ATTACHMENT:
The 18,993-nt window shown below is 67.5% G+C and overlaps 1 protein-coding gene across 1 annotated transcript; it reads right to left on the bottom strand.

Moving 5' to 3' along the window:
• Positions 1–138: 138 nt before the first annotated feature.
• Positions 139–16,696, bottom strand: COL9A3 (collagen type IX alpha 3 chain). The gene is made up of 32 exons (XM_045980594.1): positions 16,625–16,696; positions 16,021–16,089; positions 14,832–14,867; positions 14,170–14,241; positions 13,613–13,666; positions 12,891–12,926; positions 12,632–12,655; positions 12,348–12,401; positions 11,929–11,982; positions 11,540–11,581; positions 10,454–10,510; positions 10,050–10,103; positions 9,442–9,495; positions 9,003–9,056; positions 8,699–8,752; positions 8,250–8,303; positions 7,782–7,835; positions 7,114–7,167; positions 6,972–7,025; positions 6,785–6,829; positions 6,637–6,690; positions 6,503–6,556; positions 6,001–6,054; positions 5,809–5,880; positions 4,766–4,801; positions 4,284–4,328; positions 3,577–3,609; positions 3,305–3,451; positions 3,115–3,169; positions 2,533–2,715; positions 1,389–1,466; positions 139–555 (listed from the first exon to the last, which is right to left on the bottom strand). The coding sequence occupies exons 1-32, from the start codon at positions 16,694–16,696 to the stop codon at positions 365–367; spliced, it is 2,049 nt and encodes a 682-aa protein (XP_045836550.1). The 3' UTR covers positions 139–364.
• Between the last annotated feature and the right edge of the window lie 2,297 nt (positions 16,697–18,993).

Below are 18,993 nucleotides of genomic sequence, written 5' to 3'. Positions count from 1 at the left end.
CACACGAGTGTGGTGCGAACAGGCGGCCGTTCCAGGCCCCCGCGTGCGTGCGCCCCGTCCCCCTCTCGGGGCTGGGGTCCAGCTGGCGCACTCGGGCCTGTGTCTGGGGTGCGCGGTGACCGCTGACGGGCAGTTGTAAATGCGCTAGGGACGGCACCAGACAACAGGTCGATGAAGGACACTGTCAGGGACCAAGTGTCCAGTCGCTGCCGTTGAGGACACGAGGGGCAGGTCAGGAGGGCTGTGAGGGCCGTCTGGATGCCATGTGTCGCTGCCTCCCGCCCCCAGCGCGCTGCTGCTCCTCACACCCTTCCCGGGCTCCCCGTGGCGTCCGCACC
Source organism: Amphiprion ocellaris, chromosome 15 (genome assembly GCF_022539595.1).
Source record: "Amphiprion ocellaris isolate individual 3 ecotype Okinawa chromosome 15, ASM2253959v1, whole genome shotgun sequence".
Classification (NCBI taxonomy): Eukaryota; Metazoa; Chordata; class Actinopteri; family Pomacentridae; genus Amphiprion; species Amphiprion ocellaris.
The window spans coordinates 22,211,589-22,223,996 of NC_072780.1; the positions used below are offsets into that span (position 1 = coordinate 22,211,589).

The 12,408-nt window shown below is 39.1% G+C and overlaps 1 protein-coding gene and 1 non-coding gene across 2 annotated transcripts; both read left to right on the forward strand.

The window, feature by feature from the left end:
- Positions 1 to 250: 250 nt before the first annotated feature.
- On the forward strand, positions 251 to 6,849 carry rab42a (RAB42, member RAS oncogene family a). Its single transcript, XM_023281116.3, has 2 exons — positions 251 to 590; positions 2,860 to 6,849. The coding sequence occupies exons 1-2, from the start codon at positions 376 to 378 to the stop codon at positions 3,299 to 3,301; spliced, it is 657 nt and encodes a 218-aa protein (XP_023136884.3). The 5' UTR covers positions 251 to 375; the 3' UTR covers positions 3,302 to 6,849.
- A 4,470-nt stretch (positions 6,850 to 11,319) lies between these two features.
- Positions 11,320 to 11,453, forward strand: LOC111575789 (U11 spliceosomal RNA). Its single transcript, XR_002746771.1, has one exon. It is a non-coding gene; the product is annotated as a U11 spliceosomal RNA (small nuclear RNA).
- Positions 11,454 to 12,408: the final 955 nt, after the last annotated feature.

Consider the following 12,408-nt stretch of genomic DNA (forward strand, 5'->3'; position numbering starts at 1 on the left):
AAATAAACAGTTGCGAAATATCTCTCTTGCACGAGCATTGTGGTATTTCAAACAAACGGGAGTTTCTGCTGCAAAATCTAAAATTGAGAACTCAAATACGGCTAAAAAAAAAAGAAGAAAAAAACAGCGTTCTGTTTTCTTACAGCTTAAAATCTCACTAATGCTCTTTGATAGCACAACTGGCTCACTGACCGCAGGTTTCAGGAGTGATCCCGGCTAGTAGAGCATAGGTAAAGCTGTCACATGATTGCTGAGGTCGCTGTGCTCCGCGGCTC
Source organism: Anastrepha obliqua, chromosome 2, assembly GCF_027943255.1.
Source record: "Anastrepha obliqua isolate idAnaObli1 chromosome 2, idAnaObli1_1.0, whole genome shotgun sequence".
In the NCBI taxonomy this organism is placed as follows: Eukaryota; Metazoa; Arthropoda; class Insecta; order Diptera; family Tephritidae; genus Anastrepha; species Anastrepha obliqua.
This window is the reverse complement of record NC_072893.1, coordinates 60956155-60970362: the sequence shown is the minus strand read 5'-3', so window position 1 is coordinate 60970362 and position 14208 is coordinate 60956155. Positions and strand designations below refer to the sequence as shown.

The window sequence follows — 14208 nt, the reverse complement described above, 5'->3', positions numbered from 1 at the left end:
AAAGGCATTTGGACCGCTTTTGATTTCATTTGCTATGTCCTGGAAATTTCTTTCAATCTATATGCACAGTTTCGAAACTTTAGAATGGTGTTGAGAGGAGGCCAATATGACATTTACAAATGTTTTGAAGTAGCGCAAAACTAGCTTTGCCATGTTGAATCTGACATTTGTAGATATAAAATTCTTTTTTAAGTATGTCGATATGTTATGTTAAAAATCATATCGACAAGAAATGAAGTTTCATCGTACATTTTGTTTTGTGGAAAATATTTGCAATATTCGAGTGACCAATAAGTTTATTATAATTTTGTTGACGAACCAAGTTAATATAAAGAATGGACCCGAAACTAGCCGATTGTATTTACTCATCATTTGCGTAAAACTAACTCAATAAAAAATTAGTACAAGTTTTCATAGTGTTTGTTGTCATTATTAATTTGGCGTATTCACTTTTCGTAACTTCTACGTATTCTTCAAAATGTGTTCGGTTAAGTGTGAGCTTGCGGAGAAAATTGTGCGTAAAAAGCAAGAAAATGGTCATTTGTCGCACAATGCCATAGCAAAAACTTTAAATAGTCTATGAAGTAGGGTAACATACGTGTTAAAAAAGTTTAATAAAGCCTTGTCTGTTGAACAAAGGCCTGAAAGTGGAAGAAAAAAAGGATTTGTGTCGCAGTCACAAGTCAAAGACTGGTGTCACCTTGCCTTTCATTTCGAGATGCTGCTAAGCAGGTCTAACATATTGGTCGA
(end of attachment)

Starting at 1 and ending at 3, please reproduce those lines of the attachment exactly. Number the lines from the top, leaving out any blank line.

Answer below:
The 18,993-nt window shown below is 67.5% G+C and overlaps 1 protein-coding gene across 1 annotated transcript; it reads right to left on the bottom strand.

Moving 5' to 3' along the window:
• Positions 1–138: 138 nt before the first annotated feature.